CBS3 meteorologist Kate Bilo says we’ll be shoveling 18 to 24 inches of snow this winter. Fox29′s Kathy Orr sees 18, with one half-footer thrown in. Cecily Tynan and Adam Joseph at 6ABC say we’ll have to settle for 9 to 12, with nothing but the small stuff.

As Philadelphia inches toward a snow-deprivation record that no one saw coming this time last year, the local TV meteorologists all have weighed in with their scientific reasoning and entertaining discussions to explain their estimates. They happen to track well with those publicly released by major commercial services.

But among those guaranteed not to be wrong about this season’s snow total is NBC10′s Glenn Schwartz: For the first time in 24 years, he isn’t issuing a winter outlook. Also whiff-proof in the snow department are The Weather Channel and the government’s Climate Prediction Center: They are eschewing that precarious limb.

Mike Halpert, the Climate Center’s acting director, says that given the daunting limits of predictability, forecasting seasonal snowfall is skating on thin scientific ice. That said, he added that he understands why stations do it.

“It’s ratings, man,” he said.

Philadelphia’s average snowfall is around 22 inches, but 135 years of data reveal a jumpiness in annual totals that is borderline hallucinatory. They don’t even track that well with temperature, something that snow expert Dave Robinson, the Rutgers University who is the New Jersey state climatologist, has observed.

That erratic behavior has been especially evident in recent years, and climate change might well be an agent provocateur. That’s one reason Schwartz cited for passing on the winter of 2020-21.

About last winter

Schwartz had predicted up to 35 inches for the winter of 2019-20. Among his competitors, Fox29 said up to 25 and 6ABC, as much as 24, which was only about 80 times higher than the actual 0.3 inches measured at Philadelphia International Airport.

The region has been experiencing a remarkable snowless stretch. It has been 643 days since the last time an inch of snow was measured in Philly, dating to March 2019.

Perhaps surprisingly, that’s not a record — yet. Not an inch fell from Feb. 20, 1972, to Dec. 15, 1973, 665 days.

Schwartz said climate change has crashed his seasonal forecasting technique. “The world is so different from the way it used to be,” he said. “My recent forecasts have generally not worked out.”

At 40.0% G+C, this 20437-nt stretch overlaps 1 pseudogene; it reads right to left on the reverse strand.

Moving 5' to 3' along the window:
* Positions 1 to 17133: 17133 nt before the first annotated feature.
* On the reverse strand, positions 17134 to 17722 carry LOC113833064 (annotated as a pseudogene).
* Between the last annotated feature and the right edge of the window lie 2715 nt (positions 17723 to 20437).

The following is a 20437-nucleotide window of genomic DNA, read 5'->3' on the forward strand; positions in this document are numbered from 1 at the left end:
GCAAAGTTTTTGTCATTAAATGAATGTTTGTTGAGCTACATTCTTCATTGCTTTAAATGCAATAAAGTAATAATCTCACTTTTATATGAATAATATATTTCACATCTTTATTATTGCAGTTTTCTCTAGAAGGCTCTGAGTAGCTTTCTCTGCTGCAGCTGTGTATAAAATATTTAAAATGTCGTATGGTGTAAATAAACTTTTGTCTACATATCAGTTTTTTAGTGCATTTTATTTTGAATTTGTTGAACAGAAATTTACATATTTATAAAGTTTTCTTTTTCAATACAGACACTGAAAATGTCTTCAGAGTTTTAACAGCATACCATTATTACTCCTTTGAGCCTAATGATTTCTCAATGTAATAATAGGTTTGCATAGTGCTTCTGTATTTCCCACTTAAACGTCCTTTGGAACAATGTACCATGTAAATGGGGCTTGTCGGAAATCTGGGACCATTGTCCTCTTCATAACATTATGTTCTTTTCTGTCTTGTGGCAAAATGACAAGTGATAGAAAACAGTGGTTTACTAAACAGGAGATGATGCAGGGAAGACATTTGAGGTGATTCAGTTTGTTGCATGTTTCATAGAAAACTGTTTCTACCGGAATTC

But another factor this year was the cosmically somber avalanche of news. “In the end, it was very much an exercise in entertainment,” he said.

You want variety?

In snow records dating to 1885, Philadelphia’s official totals have ranged from a “trace,” in other words nothing, to 78.7 inches 11 winters ago.

The first-snow date has varied from Oct. 10 in the winter of 1979-80, to never, in the 1972-73 season. In any given season, one storm can skew the total radically. The winter of 1982-83, for example, finished in the top 20 for snow with 35.9 inches, but a season’s worth, 21.3, fell in one February blizzard.

Aside from snow, basic precipitation is a tougher variable than temperature, which is tough enough, and in some years snow and temperature appear to have an adversarial relationship.

In the winter of 2009-10, the one with the 78.7 inches, not a single decent cold spell — one with four straight days in which the temperature didn’t get above freezing — occurred. It finished in the middle of the pack for winter temperature.

The winter of 1959-60 was among the 50 coldest, yet produced only 5.1 inches of snow. Temperatures in the snow-less 1972-73 season were close to average.

One of the warmest 10-year winter periods on record, ending with the winter of 2017-18, was the snowiest, with an annual average of 31.9 inches. The 10-year period that ended with the 1931-32 season was almost as warm, and the average winter snowfall was a mere 13.2 inches.

About this winter

An unusual consensus has coalesced among meteorologists that the winter of 2020-21 is going to be a dud here and elsewhere in the nation for snow and cold.

“This is not a pattern that supports much snow,” Cecily Tynan told her viewers. Her colleague Adam Joseph allowed that all the long-range models were in agreement in calling for a mild winter. Tynan said the best Philly could hope for was “nickel and dime” snowfalls.

Last season, the consensus was quite the opposite.

So was the actual result.